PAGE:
In September 2011, I did some in-depth research to find long term sustainable dividend stocks and have been doing updates on this Ultimate Sustainable dividend portfolio since then in the attempt to show how well such a portfolio can perform over the long term. I would personally say that things have been going very well and will certainly continue to evolve. I do have a few more things planned which I will discuss in the near future.
Each year, the Aristocrats lists are updated. The dividend aristocrats are a group of US companies showing 25 consecutive years of dividend increases. When you think about it, only the strongest companies can make this list. In order to be part of this elite group, a company must be in a good position to increase both their sales and earnings year after year on a very consistent basis. If one fails to do so, it will quickly become impossible to raise its dividend. Canadians also have their dividend aristocrats, but the criteria used for selection is fairly different.
You’d be hard pressed to find any passionate investor who doesn’t enjoy reading the words of wisdom contained in Warren Buffett’s annual letter to Berkshire shareholders. Here are some of the investing keys I took away from his recent letter: “Over the stock market cycle between yearends 2007 and 2013, we overperformed the S&P. Through full cycles in future years, we expect to do that again. If we fail to do so, we will not have earned our pay. After all, you could always own an index fund and be assured of S&P results.” Read more at http://www.myownadvisor.ca/investing-keys-oracles-latest-letter/#7DT6EeGUsvzIsdZp.99
I review dividend increases every week. I review all of them, but focus on those that have raised at least for a decade, and have at least a minimum yield, before I take the time to research them any further. The following companies that managed to raise dividends in the past week met the minimum yield and length of consecutive increases: Air Products and Chemicals, Inc. (APD) provides atmospheric gases, process and specialty gases, performance materials, equipment, and services worldwide. The company operates through four segments: Merchant Gases, Tonnage Gases, Electronics and Performance Materials, and Equipment and Energy. Last week, the Board of directors raised quarterly dividends by 8.50% to 77 cents/share. This marked the 32nd consecutive annual dividend increase for this dividend champion. Over the past decade, Air Products and Chemicals has managed to increase dividends by 12.20%/year.
Last week, Dan Mac from Dividend Growth Stock Investing sent me an email to participate in a “group post” where he compiles answers from many bloggers. He asked us a couple of questions (what is your best dividend stock? and what is your best investment advice?). I gladly participated and shared my answers. When both posts are live, I’ll link to them. In the meantime, I wanted to go deeper into the answer I gave him with regards to the #1 investment advice. He actually asked for advice for beginner investors but I think mine would apply to all investors. But before I share my advice with you, let’s rewind several years ago when I started investing. How I Started Investing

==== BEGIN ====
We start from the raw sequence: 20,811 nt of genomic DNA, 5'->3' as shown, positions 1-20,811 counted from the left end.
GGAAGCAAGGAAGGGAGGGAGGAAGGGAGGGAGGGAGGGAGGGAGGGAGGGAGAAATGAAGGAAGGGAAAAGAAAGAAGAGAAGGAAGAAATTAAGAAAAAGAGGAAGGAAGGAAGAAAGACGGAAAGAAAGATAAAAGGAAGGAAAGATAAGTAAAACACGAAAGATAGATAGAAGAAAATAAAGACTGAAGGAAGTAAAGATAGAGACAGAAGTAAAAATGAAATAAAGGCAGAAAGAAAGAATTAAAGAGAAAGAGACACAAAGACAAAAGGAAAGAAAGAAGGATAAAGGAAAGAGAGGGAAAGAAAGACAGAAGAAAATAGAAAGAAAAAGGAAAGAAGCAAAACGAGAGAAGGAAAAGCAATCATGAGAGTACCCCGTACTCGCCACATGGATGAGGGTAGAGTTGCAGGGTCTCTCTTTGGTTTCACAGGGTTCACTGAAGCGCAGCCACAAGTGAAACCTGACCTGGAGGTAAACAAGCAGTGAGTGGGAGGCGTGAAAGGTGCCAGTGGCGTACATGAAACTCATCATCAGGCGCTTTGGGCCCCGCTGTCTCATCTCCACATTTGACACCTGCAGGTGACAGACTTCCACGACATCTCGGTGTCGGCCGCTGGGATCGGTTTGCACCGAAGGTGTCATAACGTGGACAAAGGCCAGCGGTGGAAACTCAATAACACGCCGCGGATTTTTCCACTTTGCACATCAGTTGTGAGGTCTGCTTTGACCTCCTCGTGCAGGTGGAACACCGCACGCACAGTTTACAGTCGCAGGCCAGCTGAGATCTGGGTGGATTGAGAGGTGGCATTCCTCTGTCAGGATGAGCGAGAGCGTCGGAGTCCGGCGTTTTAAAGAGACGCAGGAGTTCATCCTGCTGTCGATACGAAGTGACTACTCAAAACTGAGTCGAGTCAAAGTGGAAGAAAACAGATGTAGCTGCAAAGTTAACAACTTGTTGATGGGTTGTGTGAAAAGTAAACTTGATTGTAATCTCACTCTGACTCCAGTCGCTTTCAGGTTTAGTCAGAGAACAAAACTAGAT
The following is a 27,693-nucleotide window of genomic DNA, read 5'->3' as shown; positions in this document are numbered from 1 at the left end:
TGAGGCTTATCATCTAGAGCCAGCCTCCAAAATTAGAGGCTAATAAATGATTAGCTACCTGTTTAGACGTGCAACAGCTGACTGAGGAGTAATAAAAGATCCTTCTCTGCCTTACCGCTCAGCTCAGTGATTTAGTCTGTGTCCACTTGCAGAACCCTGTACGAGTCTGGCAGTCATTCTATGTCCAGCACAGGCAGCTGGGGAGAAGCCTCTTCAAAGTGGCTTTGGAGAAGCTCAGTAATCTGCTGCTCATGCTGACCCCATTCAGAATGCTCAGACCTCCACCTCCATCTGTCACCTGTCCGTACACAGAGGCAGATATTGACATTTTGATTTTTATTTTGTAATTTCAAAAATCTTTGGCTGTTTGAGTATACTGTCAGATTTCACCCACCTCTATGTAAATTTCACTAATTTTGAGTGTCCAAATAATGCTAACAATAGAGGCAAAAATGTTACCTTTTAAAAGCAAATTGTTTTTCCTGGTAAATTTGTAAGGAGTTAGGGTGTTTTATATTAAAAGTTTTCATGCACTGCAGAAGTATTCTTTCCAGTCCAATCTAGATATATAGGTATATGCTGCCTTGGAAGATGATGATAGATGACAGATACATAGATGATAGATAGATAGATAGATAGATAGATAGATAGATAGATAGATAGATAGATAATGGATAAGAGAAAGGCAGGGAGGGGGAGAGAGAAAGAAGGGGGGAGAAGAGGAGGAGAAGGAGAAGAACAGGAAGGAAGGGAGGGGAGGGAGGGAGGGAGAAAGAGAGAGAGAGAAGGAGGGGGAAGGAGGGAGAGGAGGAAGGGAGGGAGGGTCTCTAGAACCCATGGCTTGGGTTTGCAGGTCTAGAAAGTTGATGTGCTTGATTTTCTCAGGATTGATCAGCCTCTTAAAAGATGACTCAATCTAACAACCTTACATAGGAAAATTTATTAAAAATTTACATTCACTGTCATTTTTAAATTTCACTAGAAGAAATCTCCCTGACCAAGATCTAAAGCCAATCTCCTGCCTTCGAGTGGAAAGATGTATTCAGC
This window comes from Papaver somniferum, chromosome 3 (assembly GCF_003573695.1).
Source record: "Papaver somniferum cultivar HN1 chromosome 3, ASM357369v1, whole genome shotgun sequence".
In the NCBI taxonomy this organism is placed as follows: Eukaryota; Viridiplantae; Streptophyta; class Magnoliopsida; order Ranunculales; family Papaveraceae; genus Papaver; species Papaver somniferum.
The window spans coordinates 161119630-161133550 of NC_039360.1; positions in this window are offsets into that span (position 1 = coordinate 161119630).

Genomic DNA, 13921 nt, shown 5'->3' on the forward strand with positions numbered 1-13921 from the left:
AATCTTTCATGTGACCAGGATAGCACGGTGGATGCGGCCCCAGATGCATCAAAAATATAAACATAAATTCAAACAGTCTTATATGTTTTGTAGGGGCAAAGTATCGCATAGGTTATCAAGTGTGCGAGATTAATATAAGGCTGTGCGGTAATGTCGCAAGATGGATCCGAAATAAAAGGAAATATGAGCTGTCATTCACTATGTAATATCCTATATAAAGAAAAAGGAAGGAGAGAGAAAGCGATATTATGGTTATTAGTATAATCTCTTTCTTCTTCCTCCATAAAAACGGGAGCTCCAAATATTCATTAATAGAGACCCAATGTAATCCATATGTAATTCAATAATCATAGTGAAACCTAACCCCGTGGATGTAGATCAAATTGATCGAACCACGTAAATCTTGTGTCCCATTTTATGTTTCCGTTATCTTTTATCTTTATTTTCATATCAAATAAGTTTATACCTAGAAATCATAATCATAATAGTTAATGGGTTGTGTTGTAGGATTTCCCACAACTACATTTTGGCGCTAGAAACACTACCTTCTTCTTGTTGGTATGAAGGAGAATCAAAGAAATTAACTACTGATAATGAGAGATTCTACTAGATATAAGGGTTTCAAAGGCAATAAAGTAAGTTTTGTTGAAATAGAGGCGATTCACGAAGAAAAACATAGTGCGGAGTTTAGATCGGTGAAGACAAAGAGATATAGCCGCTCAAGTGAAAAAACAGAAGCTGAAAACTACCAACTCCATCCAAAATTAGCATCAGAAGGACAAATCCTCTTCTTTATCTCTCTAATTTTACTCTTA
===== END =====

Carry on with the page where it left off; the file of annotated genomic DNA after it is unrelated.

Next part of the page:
Wow… it has been a long month, right? I left for my first “couple vacation” (read; without kids!) in the last ten years! We went to Hawaii to take some real time off, do all kinds of crazy things (like jumping into a waterfall and diving into a crater) and get some sun (I live in the cold winterland: Canada!). Now that I’m back, snow and ice are still around and the stock market seems to be relatively stuck in ice as well.
When most investors watch share prices fluctuate on a screen, it is easy for them to forget there are real businesses behind those share quotes, and not lottery tickets. It is also very easy to forget that price is what you pay, while value is what you get. Just because everyone is willing to pay only $56 for a share of Target, that doesn’t mean that the value of the business in a going private transaction is $56. In reality, it could be much higher than that.
Last weekend, I did what I always do at this time of the year. No, not starting to work on my taxes (that is something I will postpone a bit longer). I took the time to go through Warren Buffett’s annual letter. Every year, I always learn a lot going through it and while there is some self-promotion, it’s also filled with good stories about what has worked, what hasn’t, why he bought certain stocks/businesses as well as a unique perspective.
The dividend aristocrats list is a very important list for me. It’s my initial starting point when I filter companies for my core portfolio. The list is built based on the companies’ track record which demonstrate a certain management protocol from the board of directors and the companies’ management teams.
The US Dividend Aristocrats is the best list for filtering dividend stocks I can imagine. This should be your starting point to create your core portfolio. Why should it be part of your core portfolio? It’s simple, the companies in the list must have increased their dividends every year for 25 years.